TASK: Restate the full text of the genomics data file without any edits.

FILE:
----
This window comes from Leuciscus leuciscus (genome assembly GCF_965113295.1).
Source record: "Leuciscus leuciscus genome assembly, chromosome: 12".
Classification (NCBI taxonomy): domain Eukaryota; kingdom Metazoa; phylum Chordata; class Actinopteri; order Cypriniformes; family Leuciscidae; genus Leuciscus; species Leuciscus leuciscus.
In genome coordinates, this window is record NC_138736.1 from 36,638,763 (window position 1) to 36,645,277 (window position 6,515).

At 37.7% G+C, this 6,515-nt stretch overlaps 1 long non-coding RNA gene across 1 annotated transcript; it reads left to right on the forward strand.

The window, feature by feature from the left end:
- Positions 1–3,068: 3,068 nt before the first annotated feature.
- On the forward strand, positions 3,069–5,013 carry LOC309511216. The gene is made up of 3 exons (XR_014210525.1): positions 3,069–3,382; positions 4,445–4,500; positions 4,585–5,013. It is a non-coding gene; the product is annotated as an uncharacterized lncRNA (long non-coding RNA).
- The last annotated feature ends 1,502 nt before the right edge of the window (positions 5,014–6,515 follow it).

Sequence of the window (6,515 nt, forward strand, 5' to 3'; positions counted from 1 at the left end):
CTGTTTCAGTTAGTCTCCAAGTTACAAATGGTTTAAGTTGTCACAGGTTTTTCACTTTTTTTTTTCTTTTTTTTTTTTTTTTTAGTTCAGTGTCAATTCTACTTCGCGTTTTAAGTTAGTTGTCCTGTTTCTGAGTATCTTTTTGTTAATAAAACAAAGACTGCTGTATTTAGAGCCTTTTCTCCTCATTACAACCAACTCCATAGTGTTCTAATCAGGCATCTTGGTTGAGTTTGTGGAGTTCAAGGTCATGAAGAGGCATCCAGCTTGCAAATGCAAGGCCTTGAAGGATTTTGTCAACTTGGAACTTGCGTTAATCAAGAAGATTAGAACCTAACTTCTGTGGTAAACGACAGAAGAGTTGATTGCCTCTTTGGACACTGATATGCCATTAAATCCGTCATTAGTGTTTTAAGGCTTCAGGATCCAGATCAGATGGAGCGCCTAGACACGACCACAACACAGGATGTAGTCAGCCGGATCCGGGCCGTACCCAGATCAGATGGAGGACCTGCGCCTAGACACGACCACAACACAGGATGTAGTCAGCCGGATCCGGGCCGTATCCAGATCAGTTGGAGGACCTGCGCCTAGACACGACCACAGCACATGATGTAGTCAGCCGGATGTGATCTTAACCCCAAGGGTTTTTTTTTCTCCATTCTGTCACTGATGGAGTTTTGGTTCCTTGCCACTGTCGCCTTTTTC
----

This window comes from Leuciscus leuciscus (genome assembly GCF_965113295.1).
Source record: "Leuciscus leuciscus genome assembly, chromosome: 12".
Classification (NCBI taxonomy): domain Eukaryota; kingdom Metazoa; phylum Chordata; class Actinopteri; order Cypriniformes; family Leuciscidae; genus Leuciscus; species Leuciscus leuciscus.
In genome coordinates, this window is record NC_138736.1 from 36,638,763 (window position 1) to 36,645,277 (window position 6,515).

At 37.7% G+C, this 6,515-nt stretch overlaps 1 long non-coding RNA gene across 1 annotated transcript; it reads left to right on the forward strand.

The window, feature by feature from the left end:
- Positions 1–3,068: 3,068 nt before the first annotated feature.
- On the forward strand, positions 3,069–5,013 carry LOC309511216. The gene is made up of 3 exons (XR_014210525.1): positions 3,069–3,382; positions 4,445–4,500; positions 4,585–5,013. It is a non-coding gene; the product is annotated as an uncharacterized lncRNA (long non-coding RNA).
- The last annotated feature ends 1,502 nt before the right edge of the window (positions 5,014–6,515 follow it).

Sequence of the window (6,515 nt, forward strand, 5' to 3'; positions counted from 1 at the left end):
CTGTTTCAGTTAGTCTCCAAGTTACAAATGGTTTAAGTTGTCACAGGTTTTTCACTTTTTTTTTTCTTTTTTTTTTTTTTTTTAGTTCAGTGTCAATTCTACTTCGCGTTTTAAGTTAGTTGTCCTGTTTCTGAGTATCTTTTTGTTAATAAAACAAAGACTGCTGTATTTAGAGCCTTTTCTCCTCATTACAACCAACTCCATAGTGTTCTAATCAGGCATCTTGGTTGAGTTTGTGGAGTTCAAGGTCATGAAGAGGCATCCAGCTTGCAAATGCAAGGCCTTGAAGGATTTTGTCAACTTGGAACTTGCGTTAATCAAGAAGATTAGAACCTAACTTCTGTGGTAAACGACAGAAGAGTTGATTGCCTCTTTGGACACTGATATGCCATTAAATCCGTCATTAGTGTTTTAAGGCTTCAGGATCCAGATCAGATGGAGCGCCTAGACACGACCACAACACAGGATGTAGTCAGCCGGATCCGGGCCGTACCCAGATCAGATGGAGGACCTGCGCCTAGACACGACCACAACACAGGATGTAGTCAGCCGGATCCGGGCCGTATCCAGATCAGTTGGAGGACCTGCGCCTAGACACGACCACAGCACATGATGTAGTCAGCCGGATGTGATCTTAACCCCAAGGGTTTTTTTTTCTCCATTCTGTCACTGATGGAGTTTTGGTTCCTTGCCACTGTCGCCTTTTTC